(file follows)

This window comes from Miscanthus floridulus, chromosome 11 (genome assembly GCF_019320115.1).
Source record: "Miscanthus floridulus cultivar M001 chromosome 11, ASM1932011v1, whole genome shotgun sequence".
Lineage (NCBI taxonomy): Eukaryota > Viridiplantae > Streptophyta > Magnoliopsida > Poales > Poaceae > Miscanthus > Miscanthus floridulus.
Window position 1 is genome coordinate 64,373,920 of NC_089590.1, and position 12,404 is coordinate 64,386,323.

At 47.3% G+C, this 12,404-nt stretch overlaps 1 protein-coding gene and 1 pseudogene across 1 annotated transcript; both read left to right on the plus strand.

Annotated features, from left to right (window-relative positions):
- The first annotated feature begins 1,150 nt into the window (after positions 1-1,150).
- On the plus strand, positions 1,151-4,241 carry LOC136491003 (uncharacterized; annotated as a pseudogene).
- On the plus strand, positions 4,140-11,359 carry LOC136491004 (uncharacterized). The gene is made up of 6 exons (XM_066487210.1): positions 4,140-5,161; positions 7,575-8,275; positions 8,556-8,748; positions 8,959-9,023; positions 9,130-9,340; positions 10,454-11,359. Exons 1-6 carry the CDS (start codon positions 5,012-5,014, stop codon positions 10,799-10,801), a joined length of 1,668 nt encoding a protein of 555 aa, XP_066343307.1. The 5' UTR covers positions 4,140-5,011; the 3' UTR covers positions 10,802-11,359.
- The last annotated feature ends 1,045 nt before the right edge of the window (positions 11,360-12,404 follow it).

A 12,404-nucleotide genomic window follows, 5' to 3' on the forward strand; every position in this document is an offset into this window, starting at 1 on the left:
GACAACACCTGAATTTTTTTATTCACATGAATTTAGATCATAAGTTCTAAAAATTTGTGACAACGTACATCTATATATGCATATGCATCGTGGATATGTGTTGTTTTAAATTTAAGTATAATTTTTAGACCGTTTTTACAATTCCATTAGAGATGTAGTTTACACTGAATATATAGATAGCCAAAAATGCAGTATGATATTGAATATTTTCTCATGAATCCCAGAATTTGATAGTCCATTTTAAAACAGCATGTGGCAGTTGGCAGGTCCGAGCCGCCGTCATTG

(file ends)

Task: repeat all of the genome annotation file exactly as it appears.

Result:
This window comes from Miscanthus floridulus, chromosome 11 (genome assembly GCF_019320115.1).
Source record: "Miscanthus floridulus cultivar M001 chromosome 11, ASM1932011v1, whole genome shotgun sequence".
Lineage (NCBI taxonomy): Eukaryota > Viridiplantae > Streptophyta > Magnoliopsida > Poales > Poaceae > Miscanthus > Miscanthus floridulus.
Window position 1 is genome coordinate 64,373,920 of NC_089590.1, and position 12,404 is coordinate 64,386,323.

At 47.3% G+C, this 12,404-nt stretch overlaps 1 protein-coding gene and 1 pseudogene across 1 annotated transcript; both read left to right on the plus strand.

Annotated features, from left to right (window-relative positions):
- The first annotated feature begins 1,150 nt into the window (after positions 1-1,150).
- On the plus strand, positions 1,151-4,241 carry LOC136491003 (uncharacterized; annotated as a pseudogene).
- On the plus strand, positions 4,140-11,359 carry LOC136491004 (uncharacterized). The gene is made up of 6 exons (XM_066487210.1): positions 4,140-5,161; positions 7,575-8,275; positions 8,556-8,748; positions 8,959-9,023; positions 9,130-9,340; positions 10,454-11,359. Exons 1-6 carry the CDS (start codon positions 5,012-5,014, stop codon positions 10,799-10,801), a joined length of 1,668 nt encoding a protein of 555 aa, XP_066343307.1. The 5' UTR covers positions 4,140-5,011; the 3' UTR covers positions 10,802-11,359.
- The last annotated feature ends 1,045 nt before the right edge of the window (positions 11,360-12,404 follow it).

A 12,404-nucleotide genomic window follows, 5' to 3' on the forward strand; every position in this document is an offset into this window, starting at 1 on the left:
GACAACACCTGAATTTTTTTATTCACATGAATTTAGATCATAAGTTCTAAAAATTTGTGACAACGTACATCTATATATGCATATGCATCGTGGATATGTGTTGTTTTAAATTTAAGTATAATTTTTAGACCGTTTTTACAATTCCATTAGAGATGTAGTTTACACTGAATATATAGATAGCCAAAAATGCAGTATGATATTGAATATTTTCTCATGAATCCCAGAATTTGATAGTCCATTTTAAAACAGCATGTGGCAGTTGGCAGGTCCGAGCCGCCGTCATTG